|Lee, Ing Ming|
Submitted to: International Journal of Systematic and Evolutionary Microbiology
Publication Type: Peer Reviewed Journal
Publication Acceptance Date: 11/17/2004
Publication Date: 1/1/2005
Citation: Lee, I., Martini, M., Marcone, C., Zhu, S.F. 2004. Classification of elm yellows group (16SrV) phytoplasmas and proposition of 'Candidatus Phytoplasma ulmi' for the elm yellows phytoplasma and 'Candidatus Phytoplasma chinense' for the cherry lethal yellowing phytoplasma. International Journal of Systematic and Evolutionary Microbiology. 54:337-347
Interpretive Summary: Phytoplasmas are very small bacteria that lack a cell wall and that cause economically important diseases in plants including elm, grapevine, blackberry, cherry, peach and forest trees. The different phytoplasmas attacking these plants are closely related to each other, and it has been difficult to distinguish them from one another. We studied three different genes in the phytoplasmas, two genes involved in protein synthesis and the third involved in secretion of proteins from inside to the outside of the phytoplasma cell. Combined analysis of these genes revealed that phytoplasmas attacking elm and phytoplasmas attacking cherry are distinct from one another and from related phytoplasmas. As a result, we have proposed naming the phytoplasma attacking elm and the phytoplasma attacking cherry as two different species, respectively. The information in this paper will aid implementation of quarantine regulations internationally, and it will help extension workers and plant diagnosticians to determine how to combat the diseases in elm and cherry.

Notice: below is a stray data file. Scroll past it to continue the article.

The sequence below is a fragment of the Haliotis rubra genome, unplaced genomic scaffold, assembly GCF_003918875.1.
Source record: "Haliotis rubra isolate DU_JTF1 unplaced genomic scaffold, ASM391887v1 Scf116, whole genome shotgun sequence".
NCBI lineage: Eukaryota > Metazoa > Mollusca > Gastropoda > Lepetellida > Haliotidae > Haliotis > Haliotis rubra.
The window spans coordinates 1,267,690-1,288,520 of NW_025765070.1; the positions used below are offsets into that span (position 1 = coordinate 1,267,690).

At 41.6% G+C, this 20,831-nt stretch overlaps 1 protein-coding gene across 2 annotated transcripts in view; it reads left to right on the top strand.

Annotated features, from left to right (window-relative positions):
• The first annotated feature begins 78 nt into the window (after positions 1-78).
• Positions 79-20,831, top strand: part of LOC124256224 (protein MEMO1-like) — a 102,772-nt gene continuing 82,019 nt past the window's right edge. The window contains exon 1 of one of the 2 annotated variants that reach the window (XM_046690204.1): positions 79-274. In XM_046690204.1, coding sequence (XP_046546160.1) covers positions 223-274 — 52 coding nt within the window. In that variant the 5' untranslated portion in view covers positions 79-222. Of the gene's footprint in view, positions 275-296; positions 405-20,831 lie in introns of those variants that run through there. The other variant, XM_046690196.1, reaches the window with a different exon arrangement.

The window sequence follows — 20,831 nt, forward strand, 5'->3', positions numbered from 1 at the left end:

Technical Abstract: Elm yellows (EY) group (16SrV) phytoplasmas associated with devastating diseases in elm, grapevine, blackberry, cherry, peach and several other plant species in America, Europe and Asia represents one of the most diverse phytoplasma clusters. Based on phylogenetic analysis of 16S rDNA sequences, EY group phytoplasmas form a discrete subclade within the phytoplasma clade. We have evaluated three phylogenetic parameters, 16S rRNA, ribosomal protein (rp), and secY genes for their usefulness in differentiating EY group phytoplasmas. RFLP analysis of 16S rRNA sequences differentiated the EY group into 5 subgroups. Twelve RFLP subgroups were differentiated based on rp and 13 based on secY gene sequences. Phylogenetic analysis of rp genes, or rp and secY genes indicated that the subgroups constitute six genetically distinct strain clusters. Each cluster appeared to have evolved under different ecological constraints such as specific vector or plant hosts. On the basis of unique DNA and biological properties, it is proposed that the elm yellows phytoplasma represents a new taxon, 'Candidatus Phytoplasma ulmi', and that the cherry lethal yellowing phytoplasma represents another new taxon, 'Candidatus Phytoplasma chinense'.